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Parental love at once, now needless grown.
Unlavish Wisdom never works in vain.
'Tis on some evening, funny, grateful, mild,
When nought but balm is breathing through the woods,
With yellow lustre bright, that the new tribes
Visit the spacious heavens, and look abroad 735
On nature's common, far as they can see,
Or wing, their range and pasture. O'er the boughs
Dancing about, still at the giddy verge
Their resolution fails; their pinions still,
In loose libration stretch'd, to truft the void 740
Trembling refufe: till down before them fly
The parent-guides, and chide, exhort, command,
Or push them off. The surging air receives
Its plumy burden; and their felf-taught wings
Winnow the waving element. On ground 745
Alighted, bolder up again they lead,
Farther and farther on, the lengthening flight ;
Till, vanilh'd every fear, and every power

Rouz'd into life and action, light in air *Th’acquitted parents see their soaring race, 750 And once rejoicing never know them more.

High from the summit of a craggy cliff, Hung o'er the deep, such as amazing frowns On utmost * Kilda's shore, whose lonely race Resign the setting fun to Indian worlds,

755 The royal eagle draws his vigorous young, Strong-pounc'd, and ardent with paternal fire.

* The farthest of the western islands of Scotland.

Now

Now fit to raise a kingdom of their own,
He drives them from his fort, the towering seat,
For ages, of his empire ; which, in peace, 760
Unstain'd he holds, while many a league to sea
He wings his course, and preys in diftant illes.

Should I my steps turn to the rural seat,
Whose lofty elms, and venerable oaks,
Invite the rook, who high amid the boughs, 765
In early Spring, his airy city builds,
And ceaseless caws amufive; there, well-pleas’d,
I might the various polity survey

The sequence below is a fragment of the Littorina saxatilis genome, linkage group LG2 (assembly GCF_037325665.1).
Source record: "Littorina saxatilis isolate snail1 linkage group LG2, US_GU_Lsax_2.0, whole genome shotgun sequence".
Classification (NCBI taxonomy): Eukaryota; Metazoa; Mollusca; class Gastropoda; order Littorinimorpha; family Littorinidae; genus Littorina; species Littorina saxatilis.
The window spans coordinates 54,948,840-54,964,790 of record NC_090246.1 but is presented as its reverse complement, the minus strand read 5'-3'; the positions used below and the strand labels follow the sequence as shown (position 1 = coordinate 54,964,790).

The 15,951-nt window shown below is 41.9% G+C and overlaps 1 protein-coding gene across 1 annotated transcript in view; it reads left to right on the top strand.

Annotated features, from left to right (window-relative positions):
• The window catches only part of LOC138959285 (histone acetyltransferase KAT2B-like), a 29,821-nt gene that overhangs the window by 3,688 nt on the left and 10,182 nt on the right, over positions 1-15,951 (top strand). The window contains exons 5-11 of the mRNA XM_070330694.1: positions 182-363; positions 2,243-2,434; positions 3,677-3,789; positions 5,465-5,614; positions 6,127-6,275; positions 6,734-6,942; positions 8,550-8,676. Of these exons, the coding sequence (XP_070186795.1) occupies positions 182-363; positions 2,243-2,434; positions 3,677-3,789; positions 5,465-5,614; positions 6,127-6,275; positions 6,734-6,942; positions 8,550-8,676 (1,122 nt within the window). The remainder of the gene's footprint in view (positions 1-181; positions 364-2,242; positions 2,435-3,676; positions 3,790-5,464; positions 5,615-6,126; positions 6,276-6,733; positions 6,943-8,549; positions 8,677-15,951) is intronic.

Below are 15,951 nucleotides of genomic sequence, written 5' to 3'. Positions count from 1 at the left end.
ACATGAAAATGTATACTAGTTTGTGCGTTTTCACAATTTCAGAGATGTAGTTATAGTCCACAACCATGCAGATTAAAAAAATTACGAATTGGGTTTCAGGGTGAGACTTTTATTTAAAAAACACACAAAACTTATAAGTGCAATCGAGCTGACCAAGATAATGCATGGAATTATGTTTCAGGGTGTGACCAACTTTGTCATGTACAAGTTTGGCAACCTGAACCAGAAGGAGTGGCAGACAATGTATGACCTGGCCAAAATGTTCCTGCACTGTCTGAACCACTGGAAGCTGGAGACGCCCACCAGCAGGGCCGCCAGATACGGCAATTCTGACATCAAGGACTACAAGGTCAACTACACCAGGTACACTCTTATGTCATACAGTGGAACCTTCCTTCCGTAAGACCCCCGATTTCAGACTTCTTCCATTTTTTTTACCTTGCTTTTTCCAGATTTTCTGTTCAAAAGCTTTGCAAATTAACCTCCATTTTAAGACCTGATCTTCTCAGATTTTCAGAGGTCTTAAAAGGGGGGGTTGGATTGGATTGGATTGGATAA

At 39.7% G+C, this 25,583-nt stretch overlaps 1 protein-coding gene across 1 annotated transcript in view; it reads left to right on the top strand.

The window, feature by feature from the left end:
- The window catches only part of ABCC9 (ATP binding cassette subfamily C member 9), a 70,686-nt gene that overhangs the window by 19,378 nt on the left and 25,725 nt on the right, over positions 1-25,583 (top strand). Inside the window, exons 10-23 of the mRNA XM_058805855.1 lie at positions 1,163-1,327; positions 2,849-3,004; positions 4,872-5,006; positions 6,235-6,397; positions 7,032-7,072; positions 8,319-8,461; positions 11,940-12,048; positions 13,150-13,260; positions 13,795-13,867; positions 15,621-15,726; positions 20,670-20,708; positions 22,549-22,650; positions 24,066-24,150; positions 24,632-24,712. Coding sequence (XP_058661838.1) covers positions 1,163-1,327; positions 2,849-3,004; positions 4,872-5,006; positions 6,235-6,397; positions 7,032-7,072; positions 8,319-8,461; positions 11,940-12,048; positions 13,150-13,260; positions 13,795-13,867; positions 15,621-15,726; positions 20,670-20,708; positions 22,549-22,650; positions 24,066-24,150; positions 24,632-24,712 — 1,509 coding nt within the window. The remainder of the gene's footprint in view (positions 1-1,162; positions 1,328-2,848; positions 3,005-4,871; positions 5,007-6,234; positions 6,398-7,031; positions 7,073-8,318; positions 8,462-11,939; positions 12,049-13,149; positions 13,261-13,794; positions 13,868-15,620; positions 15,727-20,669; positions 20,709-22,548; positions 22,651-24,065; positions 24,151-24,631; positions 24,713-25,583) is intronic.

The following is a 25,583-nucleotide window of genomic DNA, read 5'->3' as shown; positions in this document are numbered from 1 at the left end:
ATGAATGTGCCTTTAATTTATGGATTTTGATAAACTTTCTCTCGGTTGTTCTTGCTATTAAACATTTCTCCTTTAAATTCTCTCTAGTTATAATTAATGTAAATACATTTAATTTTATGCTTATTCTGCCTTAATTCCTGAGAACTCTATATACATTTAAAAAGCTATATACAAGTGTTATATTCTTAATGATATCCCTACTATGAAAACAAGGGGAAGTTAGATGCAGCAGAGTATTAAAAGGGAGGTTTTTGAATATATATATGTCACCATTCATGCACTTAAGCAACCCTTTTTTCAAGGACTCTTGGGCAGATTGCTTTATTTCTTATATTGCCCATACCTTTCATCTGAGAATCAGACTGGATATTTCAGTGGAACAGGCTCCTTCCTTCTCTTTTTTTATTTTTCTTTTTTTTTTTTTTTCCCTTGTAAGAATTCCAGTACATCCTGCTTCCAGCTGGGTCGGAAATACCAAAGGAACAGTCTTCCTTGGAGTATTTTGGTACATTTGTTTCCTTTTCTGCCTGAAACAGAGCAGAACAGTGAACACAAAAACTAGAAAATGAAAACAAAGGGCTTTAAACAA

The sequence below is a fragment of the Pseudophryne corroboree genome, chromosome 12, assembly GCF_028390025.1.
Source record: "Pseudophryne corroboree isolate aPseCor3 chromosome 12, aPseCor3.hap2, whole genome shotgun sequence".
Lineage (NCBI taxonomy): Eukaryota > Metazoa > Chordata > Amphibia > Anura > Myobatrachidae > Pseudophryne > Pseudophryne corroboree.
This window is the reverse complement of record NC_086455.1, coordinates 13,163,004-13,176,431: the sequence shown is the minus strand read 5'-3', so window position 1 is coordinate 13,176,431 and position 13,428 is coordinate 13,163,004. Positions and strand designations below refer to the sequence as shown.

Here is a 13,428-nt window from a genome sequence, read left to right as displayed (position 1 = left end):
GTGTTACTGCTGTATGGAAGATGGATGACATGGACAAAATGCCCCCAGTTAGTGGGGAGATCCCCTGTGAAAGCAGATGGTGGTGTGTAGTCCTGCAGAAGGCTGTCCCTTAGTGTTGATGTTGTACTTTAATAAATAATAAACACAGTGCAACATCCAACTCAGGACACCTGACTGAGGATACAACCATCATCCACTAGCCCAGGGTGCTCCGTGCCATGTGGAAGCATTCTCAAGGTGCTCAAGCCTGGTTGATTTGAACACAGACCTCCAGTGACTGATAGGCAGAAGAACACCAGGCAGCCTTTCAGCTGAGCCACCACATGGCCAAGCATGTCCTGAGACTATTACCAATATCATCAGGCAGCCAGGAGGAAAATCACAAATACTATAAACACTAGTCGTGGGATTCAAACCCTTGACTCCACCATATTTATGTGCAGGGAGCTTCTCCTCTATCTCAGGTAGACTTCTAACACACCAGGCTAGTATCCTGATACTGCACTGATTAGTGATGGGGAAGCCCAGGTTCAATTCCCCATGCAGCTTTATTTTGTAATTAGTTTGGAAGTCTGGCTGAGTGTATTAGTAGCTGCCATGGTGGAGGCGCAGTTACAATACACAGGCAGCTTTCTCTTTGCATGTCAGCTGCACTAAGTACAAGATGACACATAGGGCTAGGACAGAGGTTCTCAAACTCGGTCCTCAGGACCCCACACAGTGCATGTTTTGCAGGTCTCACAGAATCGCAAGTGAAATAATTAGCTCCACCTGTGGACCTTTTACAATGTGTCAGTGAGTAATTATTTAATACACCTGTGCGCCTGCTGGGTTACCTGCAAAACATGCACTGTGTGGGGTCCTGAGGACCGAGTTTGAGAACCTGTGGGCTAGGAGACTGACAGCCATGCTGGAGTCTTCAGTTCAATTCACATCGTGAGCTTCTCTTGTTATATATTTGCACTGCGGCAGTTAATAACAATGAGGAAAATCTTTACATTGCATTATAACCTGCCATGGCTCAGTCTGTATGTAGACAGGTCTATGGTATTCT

Of the mixt houshold kind. The careful hen
Calls all her chirping family around,

770 Fed and defended by the fearless cock; Whose breast with ardour flames, as on he walks, Graceful, and crows defiance. In the pond, The finely-checker'd duck, before her train, Rows garrulous. The stately-failing swan 775 Gives out his snowy plumage to the gale; And, arching proud his neck, with oary feet Bears forward fierce, and guards his ofier-isle, Protective of his young. The turkey nigh, Loud-threatening reddens; while the peacock spreads His every-colour'd glory to the fun, And swims in radiant majefty along. O'er the whole homely scene, the cooing dove Flies thick in amorous chace, and wanton rolls The glancing eye, and turns the changeful neck. 785

While thus the gentle tenants of the shade Indulge their purer loves, the rougher world

Of

Of brutes, below, rush furious into flame,
And fierce desire. Through all his lusty veins
The bull, deep-scorch'd, the raging paffion feels. 790
Of pasture fick, and negligent of food,
Scarce seen, he wades among the yellow broom,
While o'er his ample fides the rambling sprays
Luxuriant shoot; or through the mazy wood
Dejected wanders, nor th' inticing bud

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Crops, though it presses on his careless fenfè.
And oft, in jealous maddening fancy wrapt,
He seeks the fight; and, idly-butting, feigns
His rival gor'd in every knotty trunk.
Him should he meet, the bellowing war begins : 800
Their eyes flash fury; to the hollow'd earth,
Whence the fand flies, they mutter bloody deeds,
And, groaning deep, th' impetuous battle mix:
While the fair heifer, balmy breathing, near,